Donor countries urge Israel to bolster support for Palestinian Authority

Monday, September 24, 2012
Norwegian Foreign Minister Espen Barth Eide
Washington: Donor countries to the Palestinian Authority met Sunday on the sidelines of the U.N. General Assembly and urged Israel to lift some of its restrictions on economic activity in Palestinian areas in a bid to help alleviate a growing Palestinian financial crisis.

Norway's foreign minister Espen Barth Eide, who chaired the meeting, said the Palestinians' economic situation "is dire and is getting worse".

The Palestinian Authority has implemented austerity measures that have been met with anger by a frustrated public facing rising fuel and food prices and staggering unemployment.

Last week, the World Bank and the International Monetary Fund issued a report that says the Palestinian financial crisis will continue to worsen unless foreign funding increases and Israel eases restrictions on economic activity.  The two agencies say the Palestinian Authority faces a shortfall of about $400 million this year.

Palestinian Authority however presented a report to nations providing it with financial assistance that claims the two-state solution is in jeopardy because the current stagnant diplomacy is “unsustainable”.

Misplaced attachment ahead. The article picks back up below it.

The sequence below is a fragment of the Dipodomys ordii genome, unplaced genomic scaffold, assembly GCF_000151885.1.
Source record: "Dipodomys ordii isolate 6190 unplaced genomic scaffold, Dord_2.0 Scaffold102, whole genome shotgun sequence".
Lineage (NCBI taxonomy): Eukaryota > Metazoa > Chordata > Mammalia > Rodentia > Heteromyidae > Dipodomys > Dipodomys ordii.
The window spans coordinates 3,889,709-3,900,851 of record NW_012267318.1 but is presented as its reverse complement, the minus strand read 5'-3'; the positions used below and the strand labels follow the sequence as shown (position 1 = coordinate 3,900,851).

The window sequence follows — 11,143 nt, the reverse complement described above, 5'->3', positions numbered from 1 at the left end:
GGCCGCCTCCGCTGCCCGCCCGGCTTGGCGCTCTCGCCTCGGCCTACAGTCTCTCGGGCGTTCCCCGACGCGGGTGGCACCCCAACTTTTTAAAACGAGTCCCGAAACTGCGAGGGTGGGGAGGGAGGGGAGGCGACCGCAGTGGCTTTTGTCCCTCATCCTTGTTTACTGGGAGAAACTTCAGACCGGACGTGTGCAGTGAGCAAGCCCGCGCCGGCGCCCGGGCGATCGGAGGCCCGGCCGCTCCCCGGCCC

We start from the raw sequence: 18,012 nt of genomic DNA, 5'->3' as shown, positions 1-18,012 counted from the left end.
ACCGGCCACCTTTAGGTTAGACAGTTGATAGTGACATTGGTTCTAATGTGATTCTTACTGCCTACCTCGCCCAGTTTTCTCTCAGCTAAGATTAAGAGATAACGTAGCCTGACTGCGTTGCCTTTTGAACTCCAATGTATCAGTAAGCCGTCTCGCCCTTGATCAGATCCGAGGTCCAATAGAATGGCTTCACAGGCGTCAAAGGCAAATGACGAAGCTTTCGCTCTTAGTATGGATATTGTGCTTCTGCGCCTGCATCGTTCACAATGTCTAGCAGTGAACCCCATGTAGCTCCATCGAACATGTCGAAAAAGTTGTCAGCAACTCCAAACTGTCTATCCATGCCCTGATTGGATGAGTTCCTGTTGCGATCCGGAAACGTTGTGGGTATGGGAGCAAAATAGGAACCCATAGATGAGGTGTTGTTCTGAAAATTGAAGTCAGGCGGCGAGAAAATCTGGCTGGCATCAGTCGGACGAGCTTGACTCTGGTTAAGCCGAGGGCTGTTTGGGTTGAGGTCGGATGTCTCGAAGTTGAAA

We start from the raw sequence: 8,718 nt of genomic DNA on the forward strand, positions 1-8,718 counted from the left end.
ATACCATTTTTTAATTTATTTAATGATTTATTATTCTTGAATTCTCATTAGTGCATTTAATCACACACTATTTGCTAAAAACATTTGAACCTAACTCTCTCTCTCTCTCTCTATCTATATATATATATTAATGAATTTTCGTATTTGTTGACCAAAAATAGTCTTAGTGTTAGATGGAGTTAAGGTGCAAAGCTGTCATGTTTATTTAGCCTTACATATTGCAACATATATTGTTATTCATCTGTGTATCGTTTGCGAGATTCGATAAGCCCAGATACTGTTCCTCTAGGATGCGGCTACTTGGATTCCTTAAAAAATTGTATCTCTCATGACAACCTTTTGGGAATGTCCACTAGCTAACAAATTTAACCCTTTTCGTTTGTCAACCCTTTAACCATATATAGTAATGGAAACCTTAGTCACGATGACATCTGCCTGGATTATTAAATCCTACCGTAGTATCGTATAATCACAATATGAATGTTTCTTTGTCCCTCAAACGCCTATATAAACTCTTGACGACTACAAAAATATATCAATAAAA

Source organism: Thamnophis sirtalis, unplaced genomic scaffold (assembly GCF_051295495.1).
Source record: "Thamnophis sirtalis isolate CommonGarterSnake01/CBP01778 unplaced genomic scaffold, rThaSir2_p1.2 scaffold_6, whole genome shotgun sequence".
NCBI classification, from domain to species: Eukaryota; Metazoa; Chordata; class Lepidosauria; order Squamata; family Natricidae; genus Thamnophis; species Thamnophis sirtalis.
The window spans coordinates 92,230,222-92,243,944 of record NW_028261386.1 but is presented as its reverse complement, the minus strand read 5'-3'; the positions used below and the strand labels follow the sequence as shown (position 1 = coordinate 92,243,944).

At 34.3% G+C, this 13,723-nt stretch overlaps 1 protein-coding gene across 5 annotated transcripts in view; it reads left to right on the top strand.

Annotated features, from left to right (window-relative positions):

Israel circulated a report of its own highlighting what it argues are tangible steps aimed at shoring up the fragile Palestinian economy. 

Nabeel Kassis said the authority needs money to function to prepare for statehood, noting that donors who pledged 300 million US dollars (£185 million) have not paid up.

He also urged the international community to go beyond expressions of support and take action to create "the political horizon" to quickly end the decades-old Israeli-Palestinian conflict.

Kassis spoke after a meeting of 27 donor nations, global financial institutions and representatives of the Quartet of Mid East peace mediators - the UN, US, European Union and Russia.

Israel’s deputy director-general for economic affairs, Irit Ben-Abba, said her government is very concerned about the situation and that it has taken steps to alleviate it, including releasing about $60 million to the Palestinian Authority last week. 

The money is an advance payment of tax revenues. She said Israel has also arranged for the transfer of goods and allowed projects to be implemented in Area C that will generate more income for the Palestinians.
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